For Aphasia Clients, a Marked Improvement
The six-week program with SLP and OT students show promise of longer-term improvement.
By John Shaw
It was only six weeks, but for Jane Meehan Lanzillo, it proved the most motivating, empowering and impactful stretch of care her husband Dana had received since having a stroke 16 months earlier.
Dana Lanzillo had just completed Spaulding-IHP’s Intensive Comprehensive Aphasia Program. Known as S-IHP’s CAP, the interprofessional therapy initiative matches clients who have aphasia with MGH Institute speech-language pathology and occupational therapy students, IHP faculty, and clinicians from Spaulding Rehabilitation Hospital, for intensive daily sessions focused on life participation activities.
“It was amazing to see Dana’s progress,” says Lanzillo. Her husband is one of two million Americans living with the language impairment called aphasia, a condition most often caused by a stroke or traumatic brain injury that prevents a person from communicating clearly and is often accompanied by physical disabilities that limit mobility and function. “The students were truly invested in him improving, and by the last day you could really feel the connection between the clients and the students.”
During the program’s first few days, teams with SLP and OT students assess clients and jointly write an individualized treatment plan, taking a holistic approach to therapy that focuses on clients’ communication and life participation goals. Students identify each client’s top five desired life activities to establish goals to target during the program’s remaining five weeks. Clients spend mornings on the Institute campus doing speech and occupational therapies, followed by afternoons at Spaulding for a social lunch, adaptive sports, group swims, music therapy, and mindfulness exercises.
While the program provides students with a practical appreciation for the interplay between communication disorders and the activities of daily living, faculty and practicing clinicians from the IHP and Spaulding have begun presenting preliminary research results in their respective fields. Intensive comprehensive aphasia programs such as S-IHP’s CAP have emerged as an alternative to the traditional twice-weekly one-hour outpatient sessions that occur until a person’s insurance runs out, typically after just a few months. Programs such as this show promise for longer-term improvement of participants’ language impairment and community participation.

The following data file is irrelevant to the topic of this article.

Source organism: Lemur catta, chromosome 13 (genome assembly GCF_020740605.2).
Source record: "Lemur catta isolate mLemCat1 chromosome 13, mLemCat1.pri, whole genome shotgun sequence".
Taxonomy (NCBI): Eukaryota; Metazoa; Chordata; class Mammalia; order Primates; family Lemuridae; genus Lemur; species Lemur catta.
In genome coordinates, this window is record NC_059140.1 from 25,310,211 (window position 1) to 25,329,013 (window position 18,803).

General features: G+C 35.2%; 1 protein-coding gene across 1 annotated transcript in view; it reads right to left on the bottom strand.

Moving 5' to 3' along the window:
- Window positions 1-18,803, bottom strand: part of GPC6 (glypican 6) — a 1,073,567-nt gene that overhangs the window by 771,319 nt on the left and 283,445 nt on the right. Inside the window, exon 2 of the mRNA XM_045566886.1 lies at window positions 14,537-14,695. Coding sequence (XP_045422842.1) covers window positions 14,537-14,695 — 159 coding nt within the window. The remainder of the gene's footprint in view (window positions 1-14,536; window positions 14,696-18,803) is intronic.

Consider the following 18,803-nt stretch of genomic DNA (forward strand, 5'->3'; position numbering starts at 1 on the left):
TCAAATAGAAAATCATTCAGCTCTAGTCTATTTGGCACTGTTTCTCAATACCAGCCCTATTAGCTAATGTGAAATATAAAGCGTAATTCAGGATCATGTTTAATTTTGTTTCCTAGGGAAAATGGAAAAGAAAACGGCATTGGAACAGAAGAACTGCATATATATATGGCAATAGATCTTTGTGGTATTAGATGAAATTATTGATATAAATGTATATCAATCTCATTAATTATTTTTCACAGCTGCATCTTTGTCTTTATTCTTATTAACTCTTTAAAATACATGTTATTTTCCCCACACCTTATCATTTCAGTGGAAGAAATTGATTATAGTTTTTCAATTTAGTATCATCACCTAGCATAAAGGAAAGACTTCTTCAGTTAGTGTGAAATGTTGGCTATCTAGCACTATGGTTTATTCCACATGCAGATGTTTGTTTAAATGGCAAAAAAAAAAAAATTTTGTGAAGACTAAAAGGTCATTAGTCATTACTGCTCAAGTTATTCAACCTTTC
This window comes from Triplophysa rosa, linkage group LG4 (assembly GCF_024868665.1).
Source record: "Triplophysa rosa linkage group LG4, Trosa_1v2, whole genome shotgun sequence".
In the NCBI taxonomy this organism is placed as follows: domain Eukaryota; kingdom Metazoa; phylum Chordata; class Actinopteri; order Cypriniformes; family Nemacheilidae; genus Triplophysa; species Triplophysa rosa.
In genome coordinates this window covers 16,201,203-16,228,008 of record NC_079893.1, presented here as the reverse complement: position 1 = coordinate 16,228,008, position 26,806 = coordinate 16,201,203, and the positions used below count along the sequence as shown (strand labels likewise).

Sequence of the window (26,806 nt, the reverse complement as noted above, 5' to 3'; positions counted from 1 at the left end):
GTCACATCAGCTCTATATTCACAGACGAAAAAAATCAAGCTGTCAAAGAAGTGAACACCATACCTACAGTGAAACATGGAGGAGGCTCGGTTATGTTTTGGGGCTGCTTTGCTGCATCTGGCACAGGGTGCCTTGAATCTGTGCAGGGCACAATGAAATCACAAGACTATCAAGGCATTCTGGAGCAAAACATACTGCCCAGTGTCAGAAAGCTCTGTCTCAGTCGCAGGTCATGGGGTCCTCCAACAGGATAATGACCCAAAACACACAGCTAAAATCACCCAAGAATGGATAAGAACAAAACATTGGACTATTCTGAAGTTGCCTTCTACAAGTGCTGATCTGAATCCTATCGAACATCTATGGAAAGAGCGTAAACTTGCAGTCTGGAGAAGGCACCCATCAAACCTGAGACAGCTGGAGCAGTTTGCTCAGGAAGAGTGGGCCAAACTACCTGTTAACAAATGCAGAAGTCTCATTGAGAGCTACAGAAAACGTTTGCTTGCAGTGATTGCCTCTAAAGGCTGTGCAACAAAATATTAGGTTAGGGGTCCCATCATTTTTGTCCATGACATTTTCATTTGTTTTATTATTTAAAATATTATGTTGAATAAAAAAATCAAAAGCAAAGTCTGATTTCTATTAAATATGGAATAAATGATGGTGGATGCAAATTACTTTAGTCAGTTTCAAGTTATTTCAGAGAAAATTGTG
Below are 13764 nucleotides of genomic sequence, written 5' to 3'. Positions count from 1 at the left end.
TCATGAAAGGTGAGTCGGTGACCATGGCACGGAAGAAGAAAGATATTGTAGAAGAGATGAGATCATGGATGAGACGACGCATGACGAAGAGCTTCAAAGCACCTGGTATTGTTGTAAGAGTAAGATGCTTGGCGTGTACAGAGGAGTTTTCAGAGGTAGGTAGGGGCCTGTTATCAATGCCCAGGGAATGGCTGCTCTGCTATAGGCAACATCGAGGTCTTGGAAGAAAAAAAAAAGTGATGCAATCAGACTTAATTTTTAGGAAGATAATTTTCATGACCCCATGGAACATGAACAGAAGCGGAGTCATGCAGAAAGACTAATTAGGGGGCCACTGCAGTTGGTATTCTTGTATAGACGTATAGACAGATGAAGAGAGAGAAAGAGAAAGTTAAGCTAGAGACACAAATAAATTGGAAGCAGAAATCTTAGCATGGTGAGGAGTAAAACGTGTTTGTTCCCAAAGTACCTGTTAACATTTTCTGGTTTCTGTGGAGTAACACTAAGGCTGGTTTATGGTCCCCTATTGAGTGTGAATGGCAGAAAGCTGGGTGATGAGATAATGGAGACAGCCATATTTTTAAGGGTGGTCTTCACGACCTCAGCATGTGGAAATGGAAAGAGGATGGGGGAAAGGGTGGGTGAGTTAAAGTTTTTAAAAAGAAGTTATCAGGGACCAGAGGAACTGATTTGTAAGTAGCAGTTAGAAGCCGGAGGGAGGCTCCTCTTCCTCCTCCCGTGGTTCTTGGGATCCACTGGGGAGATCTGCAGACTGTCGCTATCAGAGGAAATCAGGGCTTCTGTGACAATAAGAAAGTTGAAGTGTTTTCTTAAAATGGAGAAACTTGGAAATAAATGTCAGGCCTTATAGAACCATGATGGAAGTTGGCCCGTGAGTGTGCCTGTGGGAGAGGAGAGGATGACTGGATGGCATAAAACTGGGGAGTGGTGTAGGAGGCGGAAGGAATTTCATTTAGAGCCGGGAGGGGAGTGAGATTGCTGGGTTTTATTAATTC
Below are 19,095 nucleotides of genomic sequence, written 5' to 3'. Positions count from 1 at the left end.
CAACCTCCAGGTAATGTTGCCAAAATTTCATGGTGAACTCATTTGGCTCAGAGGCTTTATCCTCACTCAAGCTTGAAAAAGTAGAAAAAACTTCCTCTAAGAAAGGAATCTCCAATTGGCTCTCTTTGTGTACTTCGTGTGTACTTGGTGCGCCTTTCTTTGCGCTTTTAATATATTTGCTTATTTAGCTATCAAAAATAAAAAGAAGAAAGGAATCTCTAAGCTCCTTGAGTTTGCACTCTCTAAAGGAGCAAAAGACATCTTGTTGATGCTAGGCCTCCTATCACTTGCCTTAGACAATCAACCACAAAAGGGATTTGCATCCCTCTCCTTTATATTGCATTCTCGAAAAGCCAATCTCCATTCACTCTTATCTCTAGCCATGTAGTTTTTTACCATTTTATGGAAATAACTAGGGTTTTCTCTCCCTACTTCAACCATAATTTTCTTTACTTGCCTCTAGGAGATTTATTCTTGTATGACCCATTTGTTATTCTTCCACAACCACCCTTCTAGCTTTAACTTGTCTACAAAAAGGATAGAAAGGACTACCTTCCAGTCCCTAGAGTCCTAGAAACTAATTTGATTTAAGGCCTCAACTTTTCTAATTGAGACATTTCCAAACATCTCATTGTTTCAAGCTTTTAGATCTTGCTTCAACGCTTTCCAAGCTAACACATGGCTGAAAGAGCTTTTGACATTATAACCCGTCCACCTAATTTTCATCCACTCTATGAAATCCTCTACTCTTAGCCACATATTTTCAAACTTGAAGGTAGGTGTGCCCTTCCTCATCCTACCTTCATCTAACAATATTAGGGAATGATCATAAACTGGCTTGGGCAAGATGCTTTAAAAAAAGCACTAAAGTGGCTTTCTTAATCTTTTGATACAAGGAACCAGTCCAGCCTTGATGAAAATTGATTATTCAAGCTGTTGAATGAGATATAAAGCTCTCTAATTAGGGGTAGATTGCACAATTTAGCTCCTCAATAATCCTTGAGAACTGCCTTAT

The IHP - Spaulding initiative is beginning to make its mark. After completing its third year, it received an Honorable Mention for Public Health Infrastructure in the 2018 Excellence in Interprofessional Education Collaboration Award competition from the U.S. Public Health Service and the Interprofessional Education Collaborative. The two agencies annually recognize interdisciplinary work, including research, community practice, and/or public health education, that significantly impacts clients and communities. MGH Institute team leaders are Marjorie Nicholas, chair of the Department of Communication Sciences and Disorders; Rachel Pittman, coordinator of the Aphasia Center; and Mary Hildebrand, associate professor of occupational therapy.
If the clinicians have any doubt about the impact of their efforts, they only have to listen to clients’ loved ones like Jane Lanzillo to be energized.
“It was so encouraging to see the changes in the way Dana communicated with me, our children and our friends,” she says, noting that prior to starting the program Dana had worked with a private-pay therapist several times a week. “The group setting made all the difference. The participants motivated each other and the students were a talented, driving force. I truly believe people with aphasia can continue to improve for years if they receive this type of treatment.”